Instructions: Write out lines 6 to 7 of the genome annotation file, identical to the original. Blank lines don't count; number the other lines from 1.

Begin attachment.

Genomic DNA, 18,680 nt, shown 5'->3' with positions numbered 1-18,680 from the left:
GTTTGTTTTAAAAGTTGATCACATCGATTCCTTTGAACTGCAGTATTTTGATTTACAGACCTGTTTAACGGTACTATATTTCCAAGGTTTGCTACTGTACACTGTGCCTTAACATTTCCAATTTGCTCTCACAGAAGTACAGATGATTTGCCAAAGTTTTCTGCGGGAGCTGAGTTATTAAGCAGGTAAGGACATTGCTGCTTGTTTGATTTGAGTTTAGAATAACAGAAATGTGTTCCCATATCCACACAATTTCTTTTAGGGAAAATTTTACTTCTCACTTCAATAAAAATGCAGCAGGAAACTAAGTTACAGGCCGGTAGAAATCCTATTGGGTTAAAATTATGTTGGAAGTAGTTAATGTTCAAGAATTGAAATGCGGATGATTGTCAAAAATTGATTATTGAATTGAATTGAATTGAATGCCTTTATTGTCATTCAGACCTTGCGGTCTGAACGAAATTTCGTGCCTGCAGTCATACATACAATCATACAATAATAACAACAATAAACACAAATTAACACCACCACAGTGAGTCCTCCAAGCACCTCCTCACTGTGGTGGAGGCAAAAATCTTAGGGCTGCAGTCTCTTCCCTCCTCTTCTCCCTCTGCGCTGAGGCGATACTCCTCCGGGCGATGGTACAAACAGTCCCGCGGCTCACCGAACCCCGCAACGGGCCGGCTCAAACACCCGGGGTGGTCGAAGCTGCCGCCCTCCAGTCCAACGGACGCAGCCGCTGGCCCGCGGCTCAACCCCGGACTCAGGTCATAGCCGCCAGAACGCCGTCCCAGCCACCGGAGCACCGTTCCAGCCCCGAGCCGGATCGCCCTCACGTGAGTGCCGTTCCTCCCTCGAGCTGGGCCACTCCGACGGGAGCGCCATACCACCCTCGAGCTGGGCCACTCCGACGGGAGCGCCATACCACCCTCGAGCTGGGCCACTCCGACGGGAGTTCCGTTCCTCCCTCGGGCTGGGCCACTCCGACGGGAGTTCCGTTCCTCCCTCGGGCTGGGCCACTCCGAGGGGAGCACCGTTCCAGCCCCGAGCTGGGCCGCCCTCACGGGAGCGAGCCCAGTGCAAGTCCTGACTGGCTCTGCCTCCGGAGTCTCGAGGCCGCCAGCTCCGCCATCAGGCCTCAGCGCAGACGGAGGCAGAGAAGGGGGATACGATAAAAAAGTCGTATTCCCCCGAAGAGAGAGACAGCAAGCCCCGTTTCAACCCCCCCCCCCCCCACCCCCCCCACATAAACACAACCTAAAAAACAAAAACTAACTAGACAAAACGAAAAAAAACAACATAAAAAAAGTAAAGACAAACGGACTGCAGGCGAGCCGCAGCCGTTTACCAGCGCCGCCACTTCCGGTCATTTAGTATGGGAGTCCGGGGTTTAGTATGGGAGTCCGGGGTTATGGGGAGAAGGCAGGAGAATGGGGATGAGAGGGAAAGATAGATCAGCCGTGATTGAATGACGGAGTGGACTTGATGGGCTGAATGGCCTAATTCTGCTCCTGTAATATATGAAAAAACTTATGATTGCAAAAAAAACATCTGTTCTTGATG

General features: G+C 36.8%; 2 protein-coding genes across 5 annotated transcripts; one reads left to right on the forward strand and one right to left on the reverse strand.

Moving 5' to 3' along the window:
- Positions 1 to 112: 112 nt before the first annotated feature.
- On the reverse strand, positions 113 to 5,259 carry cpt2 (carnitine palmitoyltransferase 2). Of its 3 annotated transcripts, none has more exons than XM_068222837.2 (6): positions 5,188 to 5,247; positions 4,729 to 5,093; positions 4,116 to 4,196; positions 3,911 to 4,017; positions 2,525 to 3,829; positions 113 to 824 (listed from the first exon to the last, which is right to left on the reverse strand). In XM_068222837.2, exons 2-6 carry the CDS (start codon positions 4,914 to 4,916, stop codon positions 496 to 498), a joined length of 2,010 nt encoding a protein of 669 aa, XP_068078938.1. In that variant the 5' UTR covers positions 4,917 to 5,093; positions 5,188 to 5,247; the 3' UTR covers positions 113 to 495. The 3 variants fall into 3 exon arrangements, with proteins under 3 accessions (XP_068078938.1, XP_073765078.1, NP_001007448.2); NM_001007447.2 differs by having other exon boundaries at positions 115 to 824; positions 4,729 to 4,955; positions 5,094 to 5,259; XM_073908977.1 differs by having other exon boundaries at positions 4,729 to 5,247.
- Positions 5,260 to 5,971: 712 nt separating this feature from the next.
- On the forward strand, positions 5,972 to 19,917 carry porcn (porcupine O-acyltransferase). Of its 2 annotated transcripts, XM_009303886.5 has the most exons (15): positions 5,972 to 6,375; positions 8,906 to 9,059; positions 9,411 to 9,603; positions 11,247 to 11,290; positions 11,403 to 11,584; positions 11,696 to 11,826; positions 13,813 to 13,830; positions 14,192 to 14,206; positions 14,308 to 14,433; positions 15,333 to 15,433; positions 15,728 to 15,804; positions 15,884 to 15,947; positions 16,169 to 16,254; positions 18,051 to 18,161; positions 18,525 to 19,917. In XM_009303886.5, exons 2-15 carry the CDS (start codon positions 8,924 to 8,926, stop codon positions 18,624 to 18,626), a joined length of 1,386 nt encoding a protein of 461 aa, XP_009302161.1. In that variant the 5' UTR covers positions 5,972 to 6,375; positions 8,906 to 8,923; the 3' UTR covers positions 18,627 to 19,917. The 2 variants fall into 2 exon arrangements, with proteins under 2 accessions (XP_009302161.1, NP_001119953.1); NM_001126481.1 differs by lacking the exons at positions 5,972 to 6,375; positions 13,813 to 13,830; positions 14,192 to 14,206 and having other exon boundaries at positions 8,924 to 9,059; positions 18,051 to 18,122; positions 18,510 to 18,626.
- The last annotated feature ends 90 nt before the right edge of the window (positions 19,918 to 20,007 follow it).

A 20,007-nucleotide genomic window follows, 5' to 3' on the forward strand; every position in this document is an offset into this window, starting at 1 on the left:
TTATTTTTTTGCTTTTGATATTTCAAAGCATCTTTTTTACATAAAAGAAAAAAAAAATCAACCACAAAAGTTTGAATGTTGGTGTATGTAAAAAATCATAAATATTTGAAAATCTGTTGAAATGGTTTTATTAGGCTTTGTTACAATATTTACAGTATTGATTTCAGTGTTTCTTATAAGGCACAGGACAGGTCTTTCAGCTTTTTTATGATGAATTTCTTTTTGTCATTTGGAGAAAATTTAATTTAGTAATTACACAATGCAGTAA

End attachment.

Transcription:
- On the reverse strand, positions 113 to 5,259 carry cpt2 (carnitine palmitoyltransferase 2). Of its 3 annotated transcripts, none has more exons than XM_068222837.2 (6): positions 5,188 to 5,247; positions 4,729 to 5,093; positions 4,116 to 4,196; positions 3,911 to 4,017; positions 2,525 to 3,829; positions 113 to 824 (listed from the first exon to the last, which is right to left on the reverse strand). In XM_068222837.2, exons 2-6 carry the CDS (start codon positions 4,914 to 4,916, stop codon positions 496 to 498), a joined length of 2,010 nt encoding a protein of 669 aa, XP_068078938.1. In that variant the 5' UTR covers positions 4,917 to 5,093; positions 5,188 to 5,247; the 3' UTR covers positions 113 to 495. The 3 variants fall into 3 exon arrangements, with proteins under 3 accessions (XP_068078938.1, XP_073765078.1, NP_001007448.2); NM_001007447.2 differs by having other exon boundaries at positions 115 to 824; positions 4,729 to 4,955; positions 5,094 to 5,259; XM_073908977.1 differs by having other exon boundaries at positions 4,729 to 5,247.
- Positions 5,260 to 5,971: 712 nt separating this feature from the next.